GUSAU, Nigeria - Doctors are struggling to save children stricken by lead poisoning - many of them blind, deaf and unable to walk - after poor herdsmen began illegally mining gold in an area of northern Nigeria with high concentrations of lead.
More than 160 villagers have died and hundreds more have been sickened in the remote villages of Nigeria's Zamfara state, officials said Tuesday. The region is near the border with Niger, on the cusp of the Sahara Desert.
A spokeswoman for the U.S. Centers for Disease Control and Prevention said the agency's initial tests found extremely high levels of lead in the blood of adults and children, who are the most susceptible to the illness.
"The scope of the poisoning is unprecedented in CDC's work with lead poisoning worldwide," said agency spokeswoman Vivi Abrams. "This is because of the severity of the poisoning, the number of fatalities, the large number of children and adults with symptomatic poisoning and the extent of the environmental contamination."
Nigerian officials asked for help last month from the CDC and other international agencies to help treat illnesses local authorities initially blamed on malaria.
Doctors Without Borders has set up a medical center for children in the area and hopes to open another in coming weeks, said Lauren Cooney, emergency coordinator for the agency, which is also known by its French name, Medecins Sans Frontieres.
Those most severely affected are children 5 and younger, she said.
"We had one little girl who is blind and deaf probably following a convulsion," Cooney said. "We have some of the children who have lost all of their motor skills."
Cooney said children came to the clinic with their mothers, who also receive treatment as lead can pass through their breast milk.
Local officials estimate about 300 people are sick with lead poisoning and fear the number of victims could increase as lead in the soil contaminates villages where the mining took place. Officials also are concerned that seasonal rains that have begun sweeping across the arid state could wash lead into water supplies and other villages.
High levels of lead exposure can damage the brain and nervous system, result in behavior and learning problems such as hyperactivity, or cause slow growth. Lead also can cause reproductive problems, high blood pressure, nervous disorders and memory problems in adults. In severe cases, it can lead to seizures, coma and death.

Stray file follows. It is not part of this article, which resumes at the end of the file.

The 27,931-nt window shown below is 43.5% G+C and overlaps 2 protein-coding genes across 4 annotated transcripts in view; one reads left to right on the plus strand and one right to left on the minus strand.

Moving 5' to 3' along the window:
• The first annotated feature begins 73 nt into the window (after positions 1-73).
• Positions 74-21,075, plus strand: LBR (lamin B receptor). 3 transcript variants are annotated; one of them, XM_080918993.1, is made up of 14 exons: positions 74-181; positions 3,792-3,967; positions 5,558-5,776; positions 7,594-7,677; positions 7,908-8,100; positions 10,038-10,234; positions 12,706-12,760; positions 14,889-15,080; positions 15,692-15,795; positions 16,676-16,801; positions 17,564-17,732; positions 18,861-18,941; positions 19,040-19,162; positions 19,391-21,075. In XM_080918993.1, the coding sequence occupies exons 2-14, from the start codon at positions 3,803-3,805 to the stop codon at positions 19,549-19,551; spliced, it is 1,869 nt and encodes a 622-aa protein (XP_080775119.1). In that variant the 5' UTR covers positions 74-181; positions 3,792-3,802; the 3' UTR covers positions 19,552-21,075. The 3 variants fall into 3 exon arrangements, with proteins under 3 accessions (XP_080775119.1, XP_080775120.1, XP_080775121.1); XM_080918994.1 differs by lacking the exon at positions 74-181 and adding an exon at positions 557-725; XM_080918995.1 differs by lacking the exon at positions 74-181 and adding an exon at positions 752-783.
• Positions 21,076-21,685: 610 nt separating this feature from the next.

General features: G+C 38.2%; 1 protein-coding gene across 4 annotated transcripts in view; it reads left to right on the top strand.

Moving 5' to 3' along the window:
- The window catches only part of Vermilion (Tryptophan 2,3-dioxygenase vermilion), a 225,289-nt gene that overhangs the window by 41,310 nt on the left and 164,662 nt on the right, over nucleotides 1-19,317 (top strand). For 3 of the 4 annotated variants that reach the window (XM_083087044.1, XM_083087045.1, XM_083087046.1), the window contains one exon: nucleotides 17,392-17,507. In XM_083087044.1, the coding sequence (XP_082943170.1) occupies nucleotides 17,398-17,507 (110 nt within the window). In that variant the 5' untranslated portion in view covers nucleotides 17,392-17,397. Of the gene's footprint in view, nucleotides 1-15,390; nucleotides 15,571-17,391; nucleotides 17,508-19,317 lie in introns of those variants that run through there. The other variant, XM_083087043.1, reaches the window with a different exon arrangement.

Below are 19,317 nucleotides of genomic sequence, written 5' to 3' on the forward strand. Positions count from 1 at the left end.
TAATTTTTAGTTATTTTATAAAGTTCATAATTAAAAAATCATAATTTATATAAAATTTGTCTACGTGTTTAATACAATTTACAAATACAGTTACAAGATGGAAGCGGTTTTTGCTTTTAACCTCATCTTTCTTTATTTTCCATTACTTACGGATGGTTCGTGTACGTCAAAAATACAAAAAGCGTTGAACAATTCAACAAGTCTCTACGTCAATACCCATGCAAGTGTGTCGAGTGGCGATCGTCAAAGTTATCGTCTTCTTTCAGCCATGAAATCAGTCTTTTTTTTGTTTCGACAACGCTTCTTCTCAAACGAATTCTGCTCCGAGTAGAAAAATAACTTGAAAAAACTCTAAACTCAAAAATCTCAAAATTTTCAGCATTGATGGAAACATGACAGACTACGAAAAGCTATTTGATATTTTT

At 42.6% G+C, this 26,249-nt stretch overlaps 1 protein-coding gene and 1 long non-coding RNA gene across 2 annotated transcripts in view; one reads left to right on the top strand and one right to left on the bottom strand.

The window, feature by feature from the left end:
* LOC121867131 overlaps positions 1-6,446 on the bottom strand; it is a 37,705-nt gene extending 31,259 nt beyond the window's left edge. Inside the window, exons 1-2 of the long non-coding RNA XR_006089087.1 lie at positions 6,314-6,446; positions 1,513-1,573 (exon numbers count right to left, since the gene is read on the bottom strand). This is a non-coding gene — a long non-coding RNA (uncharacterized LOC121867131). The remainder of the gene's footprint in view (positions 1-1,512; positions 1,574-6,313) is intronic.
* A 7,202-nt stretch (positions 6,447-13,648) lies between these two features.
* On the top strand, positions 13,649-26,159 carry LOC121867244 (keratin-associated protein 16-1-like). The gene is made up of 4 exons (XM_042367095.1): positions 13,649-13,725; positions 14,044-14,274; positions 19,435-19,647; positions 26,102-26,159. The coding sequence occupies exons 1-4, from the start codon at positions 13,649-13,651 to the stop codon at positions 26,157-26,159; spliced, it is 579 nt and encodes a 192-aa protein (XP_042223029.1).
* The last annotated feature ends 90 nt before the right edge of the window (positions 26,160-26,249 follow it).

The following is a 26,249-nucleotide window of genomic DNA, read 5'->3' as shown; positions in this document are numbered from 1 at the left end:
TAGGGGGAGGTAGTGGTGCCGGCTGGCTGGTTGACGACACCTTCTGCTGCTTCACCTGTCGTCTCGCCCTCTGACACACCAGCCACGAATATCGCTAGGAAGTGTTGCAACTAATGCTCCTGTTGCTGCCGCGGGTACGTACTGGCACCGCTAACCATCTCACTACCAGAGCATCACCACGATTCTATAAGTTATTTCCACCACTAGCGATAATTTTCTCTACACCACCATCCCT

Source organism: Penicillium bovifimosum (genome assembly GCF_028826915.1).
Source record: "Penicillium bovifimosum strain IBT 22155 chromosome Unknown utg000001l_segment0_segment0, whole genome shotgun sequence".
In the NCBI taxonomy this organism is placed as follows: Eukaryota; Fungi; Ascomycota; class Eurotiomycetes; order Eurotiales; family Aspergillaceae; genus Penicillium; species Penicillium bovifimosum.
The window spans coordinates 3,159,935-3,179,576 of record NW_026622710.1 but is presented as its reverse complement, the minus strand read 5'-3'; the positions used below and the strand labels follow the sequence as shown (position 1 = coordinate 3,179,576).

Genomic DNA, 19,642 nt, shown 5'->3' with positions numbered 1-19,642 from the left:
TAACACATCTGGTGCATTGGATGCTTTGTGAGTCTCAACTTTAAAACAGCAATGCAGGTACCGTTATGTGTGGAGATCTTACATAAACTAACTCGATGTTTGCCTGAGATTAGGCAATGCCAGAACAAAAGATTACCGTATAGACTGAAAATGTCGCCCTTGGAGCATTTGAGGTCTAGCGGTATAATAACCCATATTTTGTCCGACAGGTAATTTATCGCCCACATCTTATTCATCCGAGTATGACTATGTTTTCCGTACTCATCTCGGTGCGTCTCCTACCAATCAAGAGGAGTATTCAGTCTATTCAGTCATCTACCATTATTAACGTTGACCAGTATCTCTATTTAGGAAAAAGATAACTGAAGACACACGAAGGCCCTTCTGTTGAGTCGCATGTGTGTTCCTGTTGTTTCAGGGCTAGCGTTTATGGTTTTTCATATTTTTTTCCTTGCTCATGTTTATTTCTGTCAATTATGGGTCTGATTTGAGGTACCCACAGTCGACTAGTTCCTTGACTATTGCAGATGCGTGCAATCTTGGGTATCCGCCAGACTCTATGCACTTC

Nigeria, Africa's most populous nation with 150 million residents, is one of the leading crude oil suppliers to the United States. The West African nation also once supplied copper and other minerals to the world before oil took over as its top selling commodity. President Goodluck Jonathan recently inaugurated a new mineral processing facility partially funded by the Chinese government.
(This version CORRECTS Corrects name of CDC spokeswoman to Abrams.
Moving on general news and financial services.)
Nigeria: A Day With the Challenged
9 June 2010
Recently, Nigeria marked the children's day and democracy day amidst all manner of celebrations. While many celebrated with their families, friends and political associates, Secretary of FCT Social Development Secretariat, Blessing Onuh, chose to be different. She celebrated with orphans and physically challenged persons in the FCT.
Today, many people with disabilities are on the street simply because they have been failed by the society. The society should learn to be just to, and give the physically challenged a chance. I have realised that the country has lost focus and is not even interested in the things that affect the common man. They have failed to understand that the cause we are fighting for is for every single Nigerian because if you better the life of a person living with disability, you are bettering the life of the whole society.
"If I am to analyse the whole situation in this country, I would say that the people to be addressed as 'the disabled' are the so called able bodied because they have been unable to give this country a great future.
This country is blessed yet there is no light, our schools and hospitals are not functioning. I think it is high time we had another Franklin Roosevelt in this country maybe he would do better and fashion the country, to move to great heights".
Those were the words of Comrade Bala Tsoho Musa of the FCT Vocational and Rehabilitation Centre, Kuchiko, Bwari who was speaking recently at a party organised in honour of physically challenged persons in the FCT by the Social Development Sectariat to mark the 2010 children and democracy day celebration.
Musa is just one out of the many physically challenged persons who converged at the FCT Social Development Secretariat premises to celebrate the 2010 children's and democracy day with the Secretary, Mrs. Blessing Onuh.
The party is the first of its kind in the history of the FCT and had in attendance physically challenged persons from School For the Blind, Jabi, FCT Unity Orphanage, School For The Handicapped Kuje and the Para- Soccer Group.
He said that the secretary deserved to be commended because even though she had just been appointed, she had been able to realise that there are people who even on the children's day were not recognised, and decided to organise the party to give them a sense of belonging. "I pray she will continue to do more and I hope that with her, the physically challenged people in the FCT will have better dignified means of livelihood" he said.
Eno is a 14, year old student of Edu-Vision nursery and primary school, and one of the children from the Abuja Unity Children's Home who graced the party. She was all smiles and could hardly break away from the partying to give LEADERSHIP an audience.